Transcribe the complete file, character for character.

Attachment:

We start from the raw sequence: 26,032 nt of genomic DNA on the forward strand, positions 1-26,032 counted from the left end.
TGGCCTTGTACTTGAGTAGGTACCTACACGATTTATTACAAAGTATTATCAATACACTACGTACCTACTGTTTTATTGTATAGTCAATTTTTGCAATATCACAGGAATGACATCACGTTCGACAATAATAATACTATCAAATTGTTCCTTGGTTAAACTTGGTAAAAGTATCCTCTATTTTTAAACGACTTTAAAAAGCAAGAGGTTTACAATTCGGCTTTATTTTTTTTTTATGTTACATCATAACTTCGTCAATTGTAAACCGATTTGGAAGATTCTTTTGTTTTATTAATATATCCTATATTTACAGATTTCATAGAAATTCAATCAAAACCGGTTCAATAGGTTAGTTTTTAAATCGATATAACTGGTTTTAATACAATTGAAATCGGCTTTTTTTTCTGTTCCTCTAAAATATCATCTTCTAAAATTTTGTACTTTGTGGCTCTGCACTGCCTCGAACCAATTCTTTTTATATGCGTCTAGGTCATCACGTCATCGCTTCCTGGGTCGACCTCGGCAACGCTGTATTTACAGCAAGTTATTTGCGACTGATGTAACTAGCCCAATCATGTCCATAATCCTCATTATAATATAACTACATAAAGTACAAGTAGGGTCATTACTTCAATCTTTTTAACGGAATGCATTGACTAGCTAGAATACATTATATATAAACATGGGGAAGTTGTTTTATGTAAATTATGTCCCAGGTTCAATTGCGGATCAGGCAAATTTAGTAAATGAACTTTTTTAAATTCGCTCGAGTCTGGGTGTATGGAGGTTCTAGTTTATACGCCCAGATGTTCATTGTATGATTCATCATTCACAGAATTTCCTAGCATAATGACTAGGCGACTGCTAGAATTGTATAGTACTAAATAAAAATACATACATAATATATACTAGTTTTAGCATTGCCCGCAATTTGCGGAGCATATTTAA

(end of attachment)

We start from the raw sequence: 26,032 nt of genomic DNA on the forward strand, positions 1-26,032 counted from the left end.
TGGCCTTGTACTTGAGTAGGTACCTACACGATTTATTACAAAGTATTATCAATACACTACGTACCTACTGTTTTATTGTATAGTCAATTTTTGCAATATCACAGGAATGACATCACGTTCGACAATAATAATACTATCAAATTGTTCCTTGGTTAAACTTGGTAAAAGTATCCTCTATTTTTAAACGACTTTAAAAAGCAAGAGGTTTACAATTCGGCTTTATTTTTTTTTTATGTTACATCATAACTTCGTCAATTGTAAACCGATTTGGAAGATTCTTTTGTTTTATTAATATATCCTATATTTACAGATTTCATAGAAATTCAATCAAAACCGGTTCAATAGGTTAGTTTTTAAATCGATATAACTGGTTTTAATACAATTGAAATCGGCTTTTTTTTCTGTTCCTCTAAAATATCATCTTCTAAAATTTTGTACTTTGTGGCTCTGCACTGCCTCGAACCAATTCTTTTTATATGCGTCTAGGTCATCACGTCATCGCTTCCTGGGTCGACCTCGGCAACGCTGTATTTACAGCAAGTTATTTGCGACTGATGTAACTAGCCCAATCATGTCCATAATCCTCATTATAATATAACTACATAAAGTACAAGTAGGGTCATTACTTCAATCTTTTTAACGGAATGCATTGACTAGCTAGAATACATTATATATAAACATGGGGAAGTTGTTTTATGTAAATTATGTCCCAGGTTCAATTGCGGATCAGGCAAATTTAGTAAATGAACTTTTTTAAATTCGCTCGAGTCTGGGTGTATGGAGGTTCTAGTTTATACGCCCAGATGTTCATTGTATGATTCATCATTCACAGAATTTCCTAGCATAATGACTAGGCGACTGCTAGAATTGTATAGTACTAAATAAAAATACATACATAATATATACTAGTTTTAGCATTGCCCGCAATTTGCGGAGCATATTTAA